Christmas Eve is always a busy day.  I enjoyed an afternoon in the kitchen with my daughter, arranging flowers for the table and cooking our contributions to Christmas dinner.  Then, I attended early services at church with family and friends.  My favorite moment of Christmas Eve is singing "Silent Night" by candlelight at church.  Even then, though, we were all still grieving the loss of my daughter-in-law's father; his absence from the church pews on this special evening saddened our hearts deeply.
 
 
Christmas Day dawned with balmy temperatures and NO SNOW -- and somehow in the Northeast it never really feels like  Christmas without snow on the ground.  We packed the car with our gifts, flowers, and food, and drove to my son's house.  We were greeted by my little grandchildren, with eyes shining and big hugs.  How I enjoyed the opening of gifts, the warmth of having all of my children, grandchildren and my in-laws together on this special day, and the delicious prime rib dinner.  However, my son spent the day upstairs in bed with a flu-like illness, and my nephew stayed home sick; it seemed somehow quieter and less fun with them missing from the table.
 
That is the way it is with Christmas.  While we are celebrating the birth of Christ, and it is a holiday of peace, hope and love, we all still have expectations of what our Christmases should be -- and, while sometimes the day exceeds our expectations, there are also those times when reality is far from what we had hoped for. 
 
Our hearts always carry happiness and sadness simultaneously.  For every terrible event that occurs, there is always some other blessing.  We must always look for the blessings.  As we look back at our Christmas season, we should remember the good times, rather than dwell on the times that somehow diminished our celebration.  And, unfortunately, in life there is certainly going to be a Christmas that will always be remembered with pain and sorrow.  It is during those times that we need to focus on the true meaning of Christmas -- we are celebrating the birth of our Savior.  His birth alone is blessing enough!!
 






Saturday, November 29, 2014

The Blessing of Rituals


Each morning I rise from my bed slowly, leaving its warm softness for the joint-stiffening cold of my bedroom.  I pull on the pair of comfortable old slacks I left lying across the chair the night before, slip into socks and slippers, and gather my soft, warm robe around me.  I pick up my little dog and we make our way slowly down the stairs.  I turn on one light in the living room, the soffit lighting in the kitchen, switch on the coffee, and take the dog outside.  This time of year I am greeted with cold stillness -- usually it is still dark, with a deep blue sky and starlight.  Some mornings hues of pale pink wash the eastern sky through the trees.  There is a beauty at dawn no matter what time of year it is -- and it was especially lovely after our Thanksgiving snowfall this year.  By the time I bring the dog back in, the aroma of coffee fills the kitchen, and I pour a huge mug, warming my hands on it as my day begins.

My early morning ritual is something so simple, yet without it, my day feels ungrounded somehow.  We all have our rituals.  Some are the insignificant ones that fill our days.  Others are the rituals which follow us through the year -- the special holiday celebrations, family gatherings, summer vacations.  Christmas rituals are on my mind as we head into December.  I remember the long-ago traditions we created as our children were growing up -- the Saturday designated for our tree-cutting journey -- usually riding in a hay wagon to search the hills in bone-chilling cold for just the "right tree."  Then coming home to decorate it together with Christmas carols playing in the background.  Now, with the children grown, I decorate my own little artificial tree on Thanksgiving weekend, placing my much-loved decorations midst the white lights, and finishing it off with a cascade of pink lace ribbons.  It is much more quiet than those long-ago years, but also a soothing ritual to me.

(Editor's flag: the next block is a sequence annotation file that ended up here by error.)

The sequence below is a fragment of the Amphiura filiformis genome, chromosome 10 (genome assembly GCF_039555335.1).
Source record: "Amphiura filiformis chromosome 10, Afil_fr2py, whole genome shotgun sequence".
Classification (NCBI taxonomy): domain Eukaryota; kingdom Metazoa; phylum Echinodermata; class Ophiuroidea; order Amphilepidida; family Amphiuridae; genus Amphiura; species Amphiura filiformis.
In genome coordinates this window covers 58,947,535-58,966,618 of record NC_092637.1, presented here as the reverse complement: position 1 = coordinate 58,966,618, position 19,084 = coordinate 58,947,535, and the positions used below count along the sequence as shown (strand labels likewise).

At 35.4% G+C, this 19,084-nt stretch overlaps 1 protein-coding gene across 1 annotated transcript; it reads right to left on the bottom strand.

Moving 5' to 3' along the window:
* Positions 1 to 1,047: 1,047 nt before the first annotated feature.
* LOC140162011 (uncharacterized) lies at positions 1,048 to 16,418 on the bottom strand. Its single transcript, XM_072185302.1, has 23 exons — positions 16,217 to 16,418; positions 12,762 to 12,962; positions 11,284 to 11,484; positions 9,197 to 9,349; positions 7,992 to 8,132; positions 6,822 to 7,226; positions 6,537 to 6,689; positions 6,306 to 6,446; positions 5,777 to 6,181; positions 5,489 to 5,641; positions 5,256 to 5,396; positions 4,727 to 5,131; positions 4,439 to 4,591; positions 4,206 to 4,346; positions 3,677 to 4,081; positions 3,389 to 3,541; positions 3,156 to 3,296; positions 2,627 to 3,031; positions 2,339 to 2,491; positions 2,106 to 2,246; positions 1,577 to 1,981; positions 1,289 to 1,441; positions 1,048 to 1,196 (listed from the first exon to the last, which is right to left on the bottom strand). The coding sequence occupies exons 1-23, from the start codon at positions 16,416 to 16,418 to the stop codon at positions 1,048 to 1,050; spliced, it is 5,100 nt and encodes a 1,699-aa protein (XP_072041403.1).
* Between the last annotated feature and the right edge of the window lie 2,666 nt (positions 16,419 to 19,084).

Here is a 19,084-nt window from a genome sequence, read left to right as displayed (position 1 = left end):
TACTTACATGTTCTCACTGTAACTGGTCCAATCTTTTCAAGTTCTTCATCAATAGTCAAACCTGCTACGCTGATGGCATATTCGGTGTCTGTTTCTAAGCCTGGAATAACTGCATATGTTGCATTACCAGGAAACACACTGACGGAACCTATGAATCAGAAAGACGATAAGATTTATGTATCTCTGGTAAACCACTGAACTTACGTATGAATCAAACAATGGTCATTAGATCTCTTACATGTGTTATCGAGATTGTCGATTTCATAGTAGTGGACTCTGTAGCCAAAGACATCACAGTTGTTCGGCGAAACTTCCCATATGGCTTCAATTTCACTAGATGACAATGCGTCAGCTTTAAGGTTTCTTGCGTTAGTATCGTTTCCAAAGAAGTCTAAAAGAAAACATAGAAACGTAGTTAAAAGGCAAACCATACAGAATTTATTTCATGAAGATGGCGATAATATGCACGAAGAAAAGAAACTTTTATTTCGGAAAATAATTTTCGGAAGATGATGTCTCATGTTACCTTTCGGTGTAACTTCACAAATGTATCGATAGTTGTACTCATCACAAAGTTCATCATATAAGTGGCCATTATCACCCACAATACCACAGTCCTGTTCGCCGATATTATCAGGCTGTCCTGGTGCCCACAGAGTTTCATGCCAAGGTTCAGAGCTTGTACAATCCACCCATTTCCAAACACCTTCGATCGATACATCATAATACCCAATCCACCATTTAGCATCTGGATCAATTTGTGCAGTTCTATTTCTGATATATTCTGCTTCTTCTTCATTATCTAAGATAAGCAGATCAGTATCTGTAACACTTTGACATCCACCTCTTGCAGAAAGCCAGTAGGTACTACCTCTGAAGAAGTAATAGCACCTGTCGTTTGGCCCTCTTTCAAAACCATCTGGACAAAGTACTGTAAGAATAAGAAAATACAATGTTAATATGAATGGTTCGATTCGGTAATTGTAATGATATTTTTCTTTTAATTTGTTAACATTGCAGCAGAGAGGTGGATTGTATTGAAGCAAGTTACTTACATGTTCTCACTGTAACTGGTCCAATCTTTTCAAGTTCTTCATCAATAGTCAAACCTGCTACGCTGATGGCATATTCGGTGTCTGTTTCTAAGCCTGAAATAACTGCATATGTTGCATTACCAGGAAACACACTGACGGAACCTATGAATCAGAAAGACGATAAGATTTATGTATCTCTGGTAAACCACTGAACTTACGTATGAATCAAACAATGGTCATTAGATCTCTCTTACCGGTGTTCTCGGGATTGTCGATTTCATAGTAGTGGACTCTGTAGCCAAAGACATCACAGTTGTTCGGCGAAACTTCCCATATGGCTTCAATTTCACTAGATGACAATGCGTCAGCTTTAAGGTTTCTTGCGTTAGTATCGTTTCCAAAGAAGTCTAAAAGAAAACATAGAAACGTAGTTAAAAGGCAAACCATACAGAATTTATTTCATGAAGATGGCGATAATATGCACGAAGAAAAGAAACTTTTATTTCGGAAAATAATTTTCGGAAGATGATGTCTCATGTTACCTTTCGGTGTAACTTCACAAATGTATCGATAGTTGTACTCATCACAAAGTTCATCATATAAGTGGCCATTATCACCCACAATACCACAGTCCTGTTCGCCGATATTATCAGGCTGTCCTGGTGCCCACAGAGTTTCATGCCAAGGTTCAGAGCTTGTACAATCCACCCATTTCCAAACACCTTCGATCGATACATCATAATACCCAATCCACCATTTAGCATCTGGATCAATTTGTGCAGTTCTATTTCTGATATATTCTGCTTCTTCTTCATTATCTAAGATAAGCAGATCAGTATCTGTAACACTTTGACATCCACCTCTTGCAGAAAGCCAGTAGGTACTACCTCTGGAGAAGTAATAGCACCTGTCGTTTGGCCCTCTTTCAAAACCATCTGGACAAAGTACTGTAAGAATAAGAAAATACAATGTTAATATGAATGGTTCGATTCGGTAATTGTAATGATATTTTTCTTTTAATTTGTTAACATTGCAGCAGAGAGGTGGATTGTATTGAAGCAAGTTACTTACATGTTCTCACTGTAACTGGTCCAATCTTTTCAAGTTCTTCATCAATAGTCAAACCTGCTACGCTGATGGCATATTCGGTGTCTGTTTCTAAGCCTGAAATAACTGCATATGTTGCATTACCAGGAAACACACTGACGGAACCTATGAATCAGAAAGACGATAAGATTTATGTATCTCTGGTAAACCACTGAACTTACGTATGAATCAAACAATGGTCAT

Our rituals change as our lives change.  As a teenager I looked forward each day to a brief hour in the evening lying in our hammock, which was strung between two old pine trees, overlooking an empty field.  Nothing helped soothe my teenage angst more than this time swinging gently in the hammock, surrounded by the silence of the field beside me -- time away from the competitive world of adolescence, where I could think my own thoughts, try to understand how and why I was somehow inclined to march to a different drummer, and to shed silent tears for the everyday heartbreaks of my life.  And then, suddenly, a house was being built in that empty field, and my own private place disappeared into memory.  My evening ritual was no more. 
 
The mystery of rituals is that some people do not cherish them at all.  They may enjoy the traditions of holidays, and vacations and family memories, but they do not recognize the everyday rituals that can bring so much peace and enjoyment to our lives.  To some, a long walk after dinner may be purely for exercise; to the fortunate ones, it is a ritual which they look forward to -- time to linger, to look, to listen, to enjoy the sights and sounds of their neighborhoods.  A trip to the bookstore, with its shelves of new books to explore is just a shopping trip to some; to others, it is a quiet ritual of searching the titles, choosing a book from the shelf, holding it in their hands -- savoring the feel and scent of the pages, choosing random sentences to read, deciding that "this is the one," and taking it to the counter with much anticipation of settling into a chair at home later for a cozy read.
 
 
Before I go to bed each night, I take my journal in hand and slowly choose the words that describe the day that has passed.  How I love those quiet moments when I can sift through the events of the day and make some sense of them as I write.  I finish writing, put down the book, place water and coffee into the pot for morning, slowly walk from room to room, closing curtains, turning off lights, and then walk upstairs to my bed, my sleepy old body anxious to snuggle under the quilts in the darkness.  A ritual I treasure each night.